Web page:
How does DHS collect data on anemia?
Anemia is routinely diagnosed with a blood test. The DHS Program tests women (15-49 years) and children (usually 6 months up to 5 years) for anemia through finger prick or, in the case of young children, heel prick blood testing using the HemoCue blood hemoglobin testing system. Testing is voluntary and respondents receive the results of their anemia test immediately, as well as information about how to prevent anemia.
Anemia testing in The DHS Program surveys provides a cost-effective opportunity to estimate the prevalence and differentials in levels of anemia within the populations surveyed.
Where can I find anemia data for a country?
Final DHS reports: Information from surveys with anemia questions or testing can be found in the individual country report chapters on nutrition. Anemia testings are not conducted in all countries.
How can I compare anemia data among countries?
Which DHS indicators are specific or relevant to anemia?
Prevalence of anemia in women (pregnant or not) and children: Anemia status is reported by hemoglobin levels ranging from any anemia, mild anemia, moderate anemia, and severe anemia:
- Percentage of children age 6-59 months with anemia
- Percentage of women age 15-49 with anemia
- Prevalence of anemia in children by anemia status of mother
These indicators are available in STATcompiler. Compare these indicators among countries and look for country trends.
Iron supplementation of children and women:
- Percentage of children age 6-59 months who received iron tablets/syrup/sprinkles in the seven days preceding the survey
- Percentage of women age 15-49 with a birth in the five years preceding the survey who received any iron tablets or syrup during pregnancy for the most recent birth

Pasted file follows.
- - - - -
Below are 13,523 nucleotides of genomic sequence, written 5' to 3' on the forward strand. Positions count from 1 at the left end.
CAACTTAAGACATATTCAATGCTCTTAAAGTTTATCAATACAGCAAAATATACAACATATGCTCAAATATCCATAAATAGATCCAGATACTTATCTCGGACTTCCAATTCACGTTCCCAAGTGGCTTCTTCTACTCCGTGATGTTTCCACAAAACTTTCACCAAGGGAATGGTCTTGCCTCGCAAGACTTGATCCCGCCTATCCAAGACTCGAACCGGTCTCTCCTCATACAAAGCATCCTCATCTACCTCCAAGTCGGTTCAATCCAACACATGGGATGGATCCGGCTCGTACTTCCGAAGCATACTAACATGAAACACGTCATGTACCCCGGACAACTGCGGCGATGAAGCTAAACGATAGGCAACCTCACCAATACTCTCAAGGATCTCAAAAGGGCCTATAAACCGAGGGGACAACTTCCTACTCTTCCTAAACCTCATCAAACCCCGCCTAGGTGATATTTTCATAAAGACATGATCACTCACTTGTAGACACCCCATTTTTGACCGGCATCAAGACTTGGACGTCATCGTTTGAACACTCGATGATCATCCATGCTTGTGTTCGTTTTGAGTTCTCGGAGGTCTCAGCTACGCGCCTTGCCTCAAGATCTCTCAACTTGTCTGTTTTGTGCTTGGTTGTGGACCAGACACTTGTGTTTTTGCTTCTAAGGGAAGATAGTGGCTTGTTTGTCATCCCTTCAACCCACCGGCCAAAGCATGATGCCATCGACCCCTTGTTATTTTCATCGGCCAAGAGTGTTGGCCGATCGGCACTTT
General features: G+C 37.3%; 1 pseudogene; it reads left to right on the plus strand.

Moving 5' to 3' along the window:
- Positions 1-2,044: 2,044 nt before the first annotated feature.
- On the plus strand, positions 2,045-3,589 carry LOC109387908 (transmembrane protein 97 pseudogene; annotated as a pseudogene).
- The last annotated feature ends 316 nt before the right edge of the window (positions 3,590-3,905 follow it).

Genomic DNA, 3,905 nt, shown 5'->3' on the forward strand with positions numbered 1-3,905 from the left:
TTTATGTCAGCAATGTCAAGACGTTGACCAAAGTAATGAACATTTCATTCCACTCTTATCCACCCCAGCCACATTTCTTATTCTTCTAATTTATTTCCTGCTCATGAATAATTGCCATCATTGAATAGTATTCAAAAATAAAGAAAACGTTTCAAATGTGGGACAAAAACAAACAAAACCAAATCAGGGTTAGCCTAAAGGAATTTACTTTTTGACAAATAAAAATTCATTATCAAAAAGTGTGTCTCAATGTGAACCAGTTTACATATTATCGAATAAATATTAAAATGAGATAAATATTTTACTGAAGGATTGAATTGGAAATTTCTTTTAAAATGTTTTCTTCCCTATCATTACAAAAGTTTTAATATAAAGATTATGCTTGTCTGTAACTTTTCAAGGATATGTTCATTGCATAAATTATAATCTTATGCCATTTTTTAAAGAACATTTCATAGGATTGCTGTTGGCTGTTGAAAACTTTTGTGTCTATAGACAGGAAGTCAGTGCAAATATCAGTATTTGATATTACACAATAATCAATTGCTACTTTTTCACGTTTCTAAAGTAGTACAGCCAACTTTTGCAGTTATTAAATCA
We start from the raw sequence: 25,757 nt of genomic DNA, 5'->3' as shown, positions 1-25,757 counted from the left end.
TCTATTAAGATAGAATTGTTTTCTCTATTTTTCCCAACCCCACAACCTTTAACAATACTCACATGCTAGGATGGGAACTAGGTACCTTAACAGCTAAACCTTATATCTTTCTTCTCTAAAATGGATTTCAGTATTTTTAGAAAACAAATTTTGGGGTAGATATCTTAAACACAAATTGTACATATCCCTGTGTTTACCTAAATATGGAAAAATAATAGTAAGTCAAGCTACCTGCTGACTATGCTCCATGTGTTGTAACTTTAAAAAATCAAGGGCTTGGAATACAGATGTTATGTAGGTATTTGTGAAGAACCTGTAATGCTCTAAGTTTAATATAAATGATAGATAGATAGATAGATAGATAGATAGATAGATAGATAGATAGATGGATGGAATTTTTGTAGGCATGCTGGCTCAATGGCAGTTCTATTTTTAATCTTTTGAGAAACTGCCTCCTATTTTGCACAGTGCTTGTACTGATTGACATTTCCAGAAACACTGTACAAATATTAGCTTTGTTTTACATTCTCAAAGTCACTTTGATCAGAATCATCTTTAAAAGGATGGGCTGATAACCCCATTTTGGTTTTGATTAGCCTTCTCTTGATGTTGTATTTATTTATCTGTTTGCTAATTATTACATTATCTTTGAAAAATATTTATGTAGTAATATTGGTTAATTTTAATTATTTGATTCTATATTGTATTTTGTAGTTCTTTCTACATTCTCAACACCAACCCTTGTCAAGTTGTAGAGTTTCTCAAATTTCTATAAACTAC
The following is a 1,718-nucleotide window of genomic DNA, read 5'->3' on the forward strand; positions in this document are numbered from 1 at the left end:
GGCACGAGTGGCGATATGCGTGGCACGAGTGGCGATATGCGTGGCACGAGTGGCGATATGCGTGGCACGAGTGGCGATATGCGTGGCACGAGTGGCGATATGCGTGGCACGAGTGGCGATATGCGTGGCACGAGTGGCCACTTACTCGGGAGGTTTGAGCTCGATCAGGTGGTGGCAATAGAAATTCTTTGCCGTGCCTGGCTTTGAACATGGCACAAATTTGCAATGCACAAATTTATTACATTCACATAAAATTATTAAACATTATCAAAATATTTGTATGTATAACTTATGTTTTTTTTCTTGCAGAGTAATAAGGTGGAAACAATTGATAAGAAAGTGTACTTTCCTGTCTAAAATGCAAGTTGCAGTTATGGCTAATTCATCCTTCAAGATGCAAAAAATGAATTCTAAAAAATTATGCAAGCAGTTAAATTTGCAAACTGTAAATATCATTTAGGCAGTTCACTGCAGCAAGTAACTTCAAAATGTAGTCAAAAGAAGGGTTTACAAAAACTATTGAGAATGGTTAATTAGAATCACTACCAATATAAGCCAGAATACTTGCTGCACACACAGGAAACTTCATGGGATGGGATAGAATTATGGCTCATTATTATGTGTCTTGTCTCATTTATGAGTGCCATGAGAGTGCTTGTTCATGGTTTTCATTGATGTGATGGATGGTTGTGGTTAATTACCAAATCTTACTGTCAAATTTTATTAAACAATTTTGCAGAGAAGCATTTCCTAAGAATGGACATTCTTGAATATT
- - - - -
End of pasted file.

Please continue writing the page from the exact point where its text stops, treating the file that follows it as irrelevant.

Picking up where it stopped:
- Percentage of women age 15-49 with a birth in the five years preceding the survey who took iron tablets/syrup for 90 or more days during pregnancy for the most recent birth
Why is it important to collect data on anemia?
Anemia is a major public health problem throughout the world that impacts social and economic development. In developing countries, nearly half of all women and children are anemic, with the highest overall rates being reported in Southern and Central Asia and certain regions of Africa.
The main causes of anemia include low intake and absorption of iron from the diet, malaria, and intestinal parasites such as hookworm. Anemia in children has been associated with impaired cognitive performance, motor development, coordination, language development, and scholastic achievement. Anemia in women reduces their work productivity and places them at risk for poor pregnancy outcomes including increased risk of maternal mortality, perinatal mortality, premature births and low birth weight.
Consumption of food rich in iron is essential for the prevention of iron deficiency anemia. It is also important to avoid consuming iron absorption inhibitors such as tea and coffee during meals. Animal-source foods such as red meat contain the highest amounts of the most easily absorbed iron. Other foods with high iron content are green, leafy vegetables; dried beans; dried apricots, prunes, raisins, and other dried fruits; almonds; whole grains; and yams.
For vulnerable groups with high iron requirements such as young children between 6 and 24 months and pregnant women, it is difficult to meet iron needs through diet alone, even if some foods are fortified with iron. At these points in the life cycle, it may be necessary to take iron supplements to prevent or correct iron deficiency and anemia.
In settings with endemic or epidemic malaria, prevention and treatment of the disease will be critical for reducing anemia prevalence. Similarly, where hookworm and other intestinal parasites are endemic, children and women should receive prophylactic de-worming medication.